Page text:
transference/

                                                                                     Countertransference

 

Mutamento                               Maturazione, crescita      Change /

                                                                                     Maturation, Growth

 

The list could go on.

 

I think that I don’t belong to either of these two analytic communities, even if I trained mainly in France and find the “Parisian” slang closer to me than the “British”. But I don’t consider one to be “right” and the other to be “wrong”. Instead, I am worried by the fact that, by speaking their own membership’s vernacular insignia, too many psychoanalysts have taken the easy route on which the jargon serves as a substitute for thought.

I think that psychoanalysis—like art forms, philosophical styles, political paradigms, religious preferences—inevitably feeds on the juices of its social and national context.  Its terminology is bound to reflect the Stimmung, tuning, of each new cultural and geo-political space where it implants itself.  One of the historical merits of Lacan was to “translate” and adapt a Mittel-European approach to a very Parisian way of thinking and talking.  Had Freud lived long enough to become acquainted with Lacan’s thought, I am sure he would have rejected it as completely foreign to his mental hygiene; Freud already considered Melanie Klein an “outsider”, so one can only imagine how he would have considered Lacan! Of course, had Freud rejected Lacan, a Lacanian would have anyway argued that Freud, by this rejection, would have fallen into a self-misunderstanding [in fact, many authors—namely, Jürgen Habermas—said that Freud has misunderstood the sense of his theory.]

In the same manner than Lacan, analysts from Germanic countries successfully “translated” Freudianism into their adoptive languages and cultures. A Hungarian trained in Berlin, Klein, managed to invent a special kind of “British” psychoanalysis; and, through their contribution to the invention of Ego psychology, a smart group of German-speaking émigrés adapted psychoanalysis of the old continent to the American ways of thinking.

In short: I don’t believe that a “true”, “authentic”, “faithful” interpretation of Freud and psychoanalysis really exists.  History is like a river, which never reverts to its source; it is always the story of conceptual betrayals.  Of course, I prefer certain readings of Freud to others. I find Lacan’s reading of Freud more thought-provoking, sharper, funnier than, say, Ernst Kris’.  This may be a matter of my personal penchant and history. Yet, as more than a century separates us from Freud’s most emblematic texts, there is no simple “return to Freud.” Any claimed Return to Freud is in any case an interpretation of what is essential about Freud, not according to Herr Freud, but according to us who came after him.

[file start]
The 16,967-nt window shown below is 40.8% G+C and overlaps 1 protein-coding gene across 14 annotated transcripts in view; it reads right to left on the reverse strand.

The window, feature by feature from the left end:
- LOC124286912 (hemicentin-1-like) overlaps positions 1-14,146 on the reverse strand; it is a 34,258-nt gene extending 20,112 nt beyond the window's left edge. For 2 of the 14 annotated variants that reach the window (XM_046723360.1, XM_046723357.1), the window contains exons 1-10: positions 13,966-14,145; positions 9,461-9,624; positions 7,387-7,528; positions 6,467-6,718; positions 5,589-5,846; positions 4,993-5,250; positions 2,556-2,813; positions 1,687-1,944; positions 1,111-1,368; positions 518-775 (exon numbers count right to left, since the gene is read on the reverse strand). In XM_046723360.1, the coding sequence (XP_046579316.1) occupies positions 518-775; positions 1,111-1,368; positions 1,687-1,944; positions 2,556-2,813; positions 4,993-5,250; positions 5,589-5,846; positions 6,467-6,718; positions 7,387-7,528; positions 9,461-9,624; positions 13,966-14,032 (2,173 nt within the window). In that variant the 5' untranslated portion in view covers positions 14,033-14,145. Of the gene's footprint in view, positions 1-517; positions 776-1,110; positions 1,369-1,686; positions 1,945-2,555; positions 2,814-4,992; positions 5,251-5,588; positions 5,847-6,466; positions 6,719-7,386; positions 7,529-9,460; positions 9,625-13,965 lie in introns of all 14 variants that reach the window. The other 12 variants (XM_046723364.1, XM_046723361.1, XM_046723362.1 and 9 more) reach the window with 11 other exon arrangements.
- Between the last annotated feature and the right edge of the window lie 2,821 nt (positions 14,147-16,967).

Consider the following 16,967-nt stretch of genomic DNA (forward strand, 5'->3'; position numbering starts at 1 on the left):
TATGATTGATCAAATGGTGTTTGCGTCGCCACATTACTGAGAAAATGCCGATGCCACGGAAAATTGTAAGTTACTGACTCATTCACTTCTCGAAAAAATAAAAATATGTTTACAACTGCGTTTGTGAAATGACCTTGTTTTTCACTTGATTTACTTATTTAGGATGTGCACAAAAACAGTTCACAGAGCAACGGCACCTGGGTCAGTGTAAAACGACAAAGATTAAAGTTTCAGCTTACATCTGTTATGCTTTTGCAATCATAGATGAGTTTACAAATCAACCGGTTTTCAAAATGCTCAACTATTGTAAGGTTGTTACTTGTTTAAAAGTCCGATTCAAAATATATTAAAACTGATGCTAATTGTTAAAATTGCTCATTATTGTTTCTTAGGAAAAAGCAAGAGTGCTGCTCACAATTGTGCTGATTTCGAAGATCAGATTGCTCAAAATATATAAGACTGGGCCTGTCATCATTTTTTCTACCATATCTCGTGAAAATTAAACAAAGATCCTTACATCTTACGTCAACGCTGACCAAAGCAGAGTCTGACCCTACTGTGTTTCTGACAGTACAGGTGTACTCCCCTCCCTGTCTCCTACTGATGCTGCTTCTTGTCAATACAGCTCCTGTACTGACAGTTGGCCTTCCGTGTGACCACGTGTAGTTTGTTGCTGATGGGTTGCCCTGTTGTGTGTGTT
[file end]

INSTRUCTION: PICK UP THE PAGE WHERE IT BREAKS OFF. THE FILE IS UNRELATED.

2.

I don’t share the usual anathema against “American psychoanalysis” found in Italy, in France and in other, especially Latin-American, countries (sometimes even in the “America’ itself).  I don’t have any special sympathy or affinity for Ego Psychology or for many American “American analysts”.  But what was called “American psychoanalysis” may be viewed as a colonization of an emergent US psychoanalytic scene by mostly Jewish Austro-German analysts. For a long time, the stereotypical analyst in the US was an austere Jewish guy with a strong German accent (who appears in some American movies). While rejected by most British, French, Italian and Latin-American analysts, Ego Psychology, until now, has been the leading current in German-speaking countries.  In fact, we can speak of three leading analytic trends in psychoanalysis: the British (Klein and post-Kleinians, Winnicott), the French (Lacan, Green, Laplanche, Dolto) and the German-American (in Italy the German Alexander Mitscherlichrand Johannes Cremerius are especially appreciated).

Actually, almost all “American” analysts were born in Mitteleuropa, and moved to the US not because they loved the country, but because of Nazi persecutions and war. Kris was born in Vienna and emigrated to the US via London in 1940 at the age of 40; Löwenstein (Lacan’s analyst) was born in Poland and fled to the US (after having lived mostly in France for 16 years) in 1942 at the age of 44; Heinz Hartmann was born in Vienna and entered the US in 1941 at the age of 47; David Rapaport was born in Budapest and emigrated to the US in 1938 at the age of 27; Erik Erikson was born in Frankfurt and entered the US in 1933 at the age of 31; Heinz Kohut was born in Vienna and entered the US in 1940 at the age of 27; and Otto Kernberg was born in Vienna and emigrated from Chile to the US in 1961 at the age of 33. The basic inspirer of all of them was Anna Freud, who never lived in the US. The ‘Wasp’ influence on fundamental American analysis was minor, and the idea of “American psychoanalysis” (Ego and Self psychologies) as something specifically gringo or yankee is a bias we should abandon.